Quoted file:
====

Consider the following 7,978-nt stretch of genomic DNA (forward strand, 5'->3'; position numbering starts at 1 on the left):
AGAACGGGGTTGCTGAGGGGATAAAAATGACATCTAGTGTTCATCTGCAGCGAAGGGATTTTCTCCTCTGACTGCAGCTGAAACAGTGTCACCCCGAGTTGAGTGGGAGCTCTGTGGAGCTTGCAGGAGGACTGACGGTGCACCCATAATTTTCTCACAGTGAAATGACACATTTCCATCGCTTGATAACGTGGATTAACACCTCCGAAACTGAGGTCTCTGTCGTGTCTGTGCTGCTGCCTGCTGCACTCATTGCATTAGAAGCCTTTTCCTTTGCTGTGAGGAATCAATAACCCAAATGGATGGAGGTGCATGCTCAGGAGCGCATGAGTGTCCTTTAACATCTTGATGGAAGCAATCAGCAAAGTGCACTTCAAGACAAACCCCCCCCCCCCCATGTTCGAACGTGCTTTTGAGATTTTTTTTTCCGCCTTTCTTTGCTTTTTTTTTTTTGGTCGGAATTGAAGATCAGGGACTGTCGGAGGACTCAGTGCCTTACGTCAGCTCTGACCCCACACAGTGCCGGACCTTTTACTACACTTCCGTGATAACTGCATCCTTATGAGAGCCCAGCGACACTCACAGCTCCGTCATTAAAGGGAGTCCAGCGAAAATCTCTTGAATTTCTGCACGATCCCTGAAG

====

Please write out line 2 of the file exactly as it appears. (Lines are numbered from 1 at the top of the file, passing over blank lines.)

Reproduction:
AGAACGGGGTTGCTGAGGGGATAAAAATGACATCTAGTGTTCATCTGCAGCGAAGGGATTTTCTCCTCTGACTGCAGCTGAAACAGTGTCACCCCGAGTTGAGTGGGAGCTCTGTGGAGCTTGCAGGAGGACTGACGGTGCACCCATAATTTTCTCACAGTGAAATGACACATTTCCATCGCTTGATAACGTGGATTAACACCTCCGAAACTGAGGTCTCTGTCGTGTCTGTGCTGCTGCCTGCTGCACTCATTGCATTAGAAGCCTTTTCCTTTGCTGTGAGGAATCAATAACCCAAATGGATGGAGGTGCATGCTCAGGAGCGCATGAGTGTCCTTTAACATCTTGATGGAAGCAATCAGCAAAGTGCACTTCAAGACAAACCCCCCCCCCCCCATGTTCGAACGTGCTTTTGAGATTTTTTTTTCCGCCTTTCTTTGCTTTTTTTTTTTTGGTCGGAATTGAAGATCAGGGACTGTCGGAGGACTCAGTGCCTTACGTCAGCTCTGACCCCACACAGTGCCGGACCTTTTACTACACTTCCGTGATAACTGCATCCTTATGAGAGCCCAGCGACACTCACAGCTCCGTCATTAAAGGGAGTCCAGCGAAAATCTCTTGAATTTCTGCACGATCCCTGAAG